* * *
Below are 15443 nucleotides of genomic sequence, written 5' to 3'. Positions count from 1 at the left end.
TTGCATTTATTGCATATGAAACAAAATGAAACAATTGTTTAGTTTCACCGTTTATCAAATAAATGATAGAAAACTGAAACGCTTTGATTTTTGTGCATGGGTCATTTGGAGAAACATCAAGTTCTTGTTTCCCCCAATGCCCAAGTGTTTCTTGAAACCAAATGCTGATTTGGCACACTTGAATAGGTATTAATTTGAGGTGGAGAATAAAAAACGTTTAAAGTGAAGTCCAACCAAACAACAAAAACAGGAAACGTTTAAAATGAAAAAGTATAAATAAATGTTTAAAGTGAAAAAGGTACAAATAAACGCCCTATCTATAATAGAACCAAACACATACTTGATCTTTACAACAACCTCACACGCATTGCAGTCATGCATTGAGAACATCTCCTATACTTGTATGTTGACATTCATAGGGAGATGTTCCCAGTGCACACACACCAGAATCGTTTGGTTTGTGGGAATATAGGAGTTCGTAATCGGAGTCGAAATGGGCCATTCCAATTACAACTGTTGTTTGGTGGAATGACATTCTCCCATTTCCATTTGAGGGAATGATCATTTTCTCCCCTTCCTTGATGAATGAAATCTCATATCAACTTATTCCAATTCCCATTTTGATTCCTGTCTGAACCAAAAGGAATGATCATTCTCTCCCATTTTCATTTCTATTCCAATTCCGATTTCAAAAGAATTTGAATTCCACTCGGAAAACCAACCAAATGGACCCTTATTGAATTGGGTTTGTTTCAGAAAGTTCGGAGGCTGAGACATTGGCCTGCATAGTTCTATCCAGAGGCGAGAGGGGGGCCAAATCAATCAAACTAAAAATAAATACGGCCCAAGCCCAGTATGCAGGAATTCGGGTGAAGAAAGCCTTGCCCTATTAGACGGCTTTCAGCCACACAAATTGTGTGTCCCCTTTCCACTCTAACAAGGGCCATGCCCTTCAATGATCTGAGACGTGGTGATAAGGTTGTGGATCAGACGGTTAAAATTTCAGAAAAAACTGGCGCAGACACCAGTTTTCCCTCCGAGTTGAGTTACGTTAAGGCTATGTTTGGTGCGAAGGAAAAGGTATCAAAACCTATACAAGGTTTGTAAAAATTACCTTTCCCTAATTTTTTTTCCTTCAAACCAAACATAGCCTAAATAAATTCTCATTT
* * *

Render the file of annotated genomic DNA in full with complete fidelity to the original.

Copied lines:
Below are 15443 nucleotides of genomic sequence, written 5' to 3'. Positions count from 1 at the left end.
TTGCATTTATTGCATATGAAACAAAATGAAACAATTGTTTAGTTTCACCGTTTATCAAATAAATGATAGAAAACTGAAACGCTTTGATTTTTGTGCATGGGTCATTTGGAGAAACATCAAGTTCTTGTTTCCCCCAATGCCCAAGTGTTTCTTGAAACCAAATGCTGATTTGGCACACTTGAATAGGTATTAATTTGAGGTGGAGAATAAAAAACGTTTAAAGTGAAGTCCAACCAAACAACAAAAACAGGAAACGTTTAAAATGAAAAAGTATAAATAAATGTTTAAAGTGAAAAAGGTACAAATAAACGCCCTATCTATAATAGAACCAAACACATACTTGATCTTTACAACAACCTCACACGCATTGCAGTCATGCATTGAGAACATCTCCTATACTTGTATGTTGACATTCATAGGGAGATGTTCCCAGTGCACACACACCAGAATCGTTTGGTTTGTGGGAATATAGGAGTTCGTAATCGGAGTCGAAATGGGCCATTCCAATTACAACTGTTGTTTGGTGGAATGACATTCTCCCATTTCCATTTGAGGGAATGATCATTTTCTCCCCTTCCTTGATGAATGAAATCTCATATCAACTTATTCCAATTCCCATTTTGATTCCTGTCTGAACCAAAAGGAATGATCATTCTCTCCCATTTTCATTTCTATTCCAATTCCGATTTCAAAAGAATTTGAATTCCACTCGGAAAACCAACCAAATGGACCCTTATTGAATTGGGTTTGTTTCAGAAAGTTCGGAGGCTGAGACATTGGCCTGCATAGTTCTATCCAGAGGCGAGAGGGGGGCCAAATCAATCAAACTAAAAATAAATACGGCCCAAGCCCAGTATGCAGGAATTCGGGTGAAGAAAGCCTTGCCCTATTAGACGGCTTTCAGCCACACAAATTGTGTGTCCCCTTTCCACTCTAACAAGGGCCATGCCCTTCAATGATCTGAGACGTGGTGATAAGGTTGTGGATCAGACGGTTAAAATTTCAGAAAAAACTGGCGCAGACACCAGTTTTCCCTCCGAGTTGAGTTACGTTAAGGCTATGTTTGGTGCGAAGGAAAAGGTATCAAAACCTATACAAGGTTTGTAAAAATTACCTTTCCCTAATTTTTTTTCCTTCAAACCAAACATAGCCTAAATAAATTCTCATTT